Although the state parks we have parked our RV at have been nice, we really enjoyed our stay at Lake Cumberland RV Park.  The people there were great, and we got a lot of wonderful tips on RV life while there from the camp host.   But, as in all our travels, there comes a time to move on down the road, so hitched up our mobile motel and headed out for Cumberland Gap National Historic Park.  Covering almost 32 square miles in three states (Kentucky, Tennessee and Virginia), the park commemorates a vital early phase in the westward movement.  It also played a key role in the American Civil War, as the Old Wilderness Road cutting through the Gap was a natural invasion route.  For the Confederates it led to Kentucky and for the Union it led to Northern sympathizers of East Tennessee along with an opportunity to cut rebel supply lines.

Pinnacle Peak
After a quick stop at the Visitors center, we headed toward Pinnacle Peak Overlook and ran into our next  major dilemma with the camper...can't get there.  Warning signs forbidding vehicles and trailers over 20 feet stopped us in our tracks, but obviously we weren't  the only ones that have had this issue.  At the same spot of the warnings the park service has built a parking lot with plenty of room to drop your camper and move on. It was well worth it too.  Moving up the road we ran into a little more Civil War history with a couple of small Forts, and some spectacular views. The Overlook at the end of the road gives you a great view of Pinnacle Peak, where you can see for miles into Kentucky, Tennessee and Virginia that converge at the top of the peak.

Old Mill Inn in Cumberland Gap,TN
Coming back down the mountain I quipped that we shouldn't forget the camper.  Kathy and I both laughed, but as dorky as we are I could see us getting down the road a ways before realizing we had a lighter load than normal.  After our quick hook up, we headed back out to the highway, through the tunnel and sprang out into Tennessee on the other side for another quick stop in the town of Cumberland Gap.  Here we found the Old Mill Inn.  Built in the 1800's, this Inn was run by the Daniel Boone family for over 100 years and is the oldest Historical Building in the town.  A log cabin built in the 1700's was moved beside the Inn in the 1940's. It served as headquarters for the Tennessee Volunteers at one time. The Mill itself has served as a boarding house, art school, ice cream parlor, brothel, museum and even a church over the years.  Today it's a Bed and Breakfast.

Being so close to the state line, Kathy had me jog over into Virginia just to say we were there and then turn around back to Tennessee toward our final destination of the day, Sevierville.  Along the way we stopped at a road side overlook with more spectacular views, this time of Cherokee Lake.  We had a great trip to Sevierville, and looked forward to our stay at Fort Kautzky.  Well, not really a fort, but home to my Aunt Peggy and Uncle Dan, family I don't get to see nearly enough.  I'm glad to say that no one took pictures of Dan and I getting the RV backed into their back yard as I'm sure it was a bit comical.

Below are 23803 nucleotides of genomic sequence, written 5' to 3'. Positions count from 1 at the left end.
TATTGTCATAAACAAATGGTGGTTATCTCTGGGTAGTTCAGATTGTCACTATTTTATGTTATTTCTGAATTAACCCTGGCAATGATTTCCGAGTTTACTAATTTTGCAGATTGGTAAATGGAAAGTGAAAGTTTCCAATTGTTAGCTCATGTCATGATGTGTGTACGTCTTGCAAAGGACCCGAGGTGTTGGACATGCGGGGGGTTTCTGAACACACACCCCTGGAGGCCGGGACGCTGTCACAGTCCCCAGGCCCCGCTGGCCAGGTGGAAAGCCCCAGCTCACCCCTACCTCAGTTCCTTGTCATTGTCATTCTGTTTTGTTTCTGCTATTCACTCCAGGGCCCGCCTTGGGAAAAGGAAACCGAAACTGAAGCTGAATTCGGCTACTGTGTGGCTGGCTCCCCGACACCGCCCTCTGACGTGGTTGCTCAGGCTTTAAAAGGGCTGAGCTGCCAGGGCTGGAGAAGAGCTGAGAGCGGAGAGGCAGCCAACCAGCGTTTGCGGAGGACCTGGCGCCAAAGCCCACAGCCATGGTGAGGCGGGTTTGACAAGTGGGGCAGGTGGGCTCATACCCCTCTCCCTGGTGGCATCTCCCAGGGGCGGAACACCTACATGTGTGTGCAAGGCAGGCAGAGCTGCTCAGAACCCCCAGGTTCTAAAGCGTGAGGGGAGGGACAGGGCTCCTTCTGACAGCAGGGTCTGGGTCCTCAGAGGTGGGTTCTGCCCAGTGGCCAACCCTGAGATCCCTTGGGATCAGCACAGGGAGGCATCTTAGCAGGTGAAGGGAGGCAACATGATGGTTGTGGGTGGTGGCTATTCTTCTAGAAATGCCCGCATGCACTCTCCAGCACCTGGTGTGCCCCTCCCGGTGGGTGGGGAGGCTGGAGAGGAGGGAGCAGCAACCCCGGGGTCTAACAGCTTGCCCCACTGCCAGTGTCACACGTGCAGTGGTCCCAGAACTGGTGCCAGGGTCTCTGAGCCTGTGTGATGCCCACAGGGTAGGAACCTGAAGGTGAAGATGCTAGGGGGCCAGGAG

Day 7 - Covered Bridge and Pigeon Forge

1875 Covered Bridge at Harrisburg, TN
This area of Tennessee is tourists dream.  Sitting right next to the Smokey Mountain National Park, the beauty is complimented by plenty of history and things to do.  However, catching up with family took priority for us this day, so we only ventured out for a few hours. Kathy found an historic covered bridge in the small community of Harrisburg, now part of Sevierville.  Built in 1875, it was fully restored in 1972 and was a great picture opportunity.  This hidden treasure is off highway 411 north of town about 5 miles, then east on TN-339.

The Old Mill, Pigeon Forge, TN
After the bridge we headed for Pigeon Forge, home of Dollywood and, at least during our visit, one heck of a car show.  The Pigeon Forge Rod Runs bring thousands of classic car, truck and motorcycle enthusiasts each year.  Needless to say I was extremely thankful we didn't have the camper in tow as we inched our way down the main road through town.  We did make a stop at the Old Mill, but decided to forgo the crowds and head back to the camper for more family time.  While not exactly our cup of tea, with the exception of the history of course,Pigeon Forge is sure to have something for every family member.  Lots of entertainment, fun parks and attractions add to the hundreds of thousands that visit this area each year.

After we returned Kathy caught up on her photos while I caught up with family.  It was another great day with anticipation of our next adventure into Smokey Mountain National Park.

In the meantime you can see all the latest pics on our Facebook photo album Kentucky to Tennessee HERE.

1 comment:

Jane said...

Hi Dave,
My name is Jane and I'm with Dwellable.
I was looking for blog posts about the Covered Bridge to share on our site and I came across your post...If you're open to it, shoot me an email at jane(at)dwellable(dot)com.
Hope to hear from you :)
Jane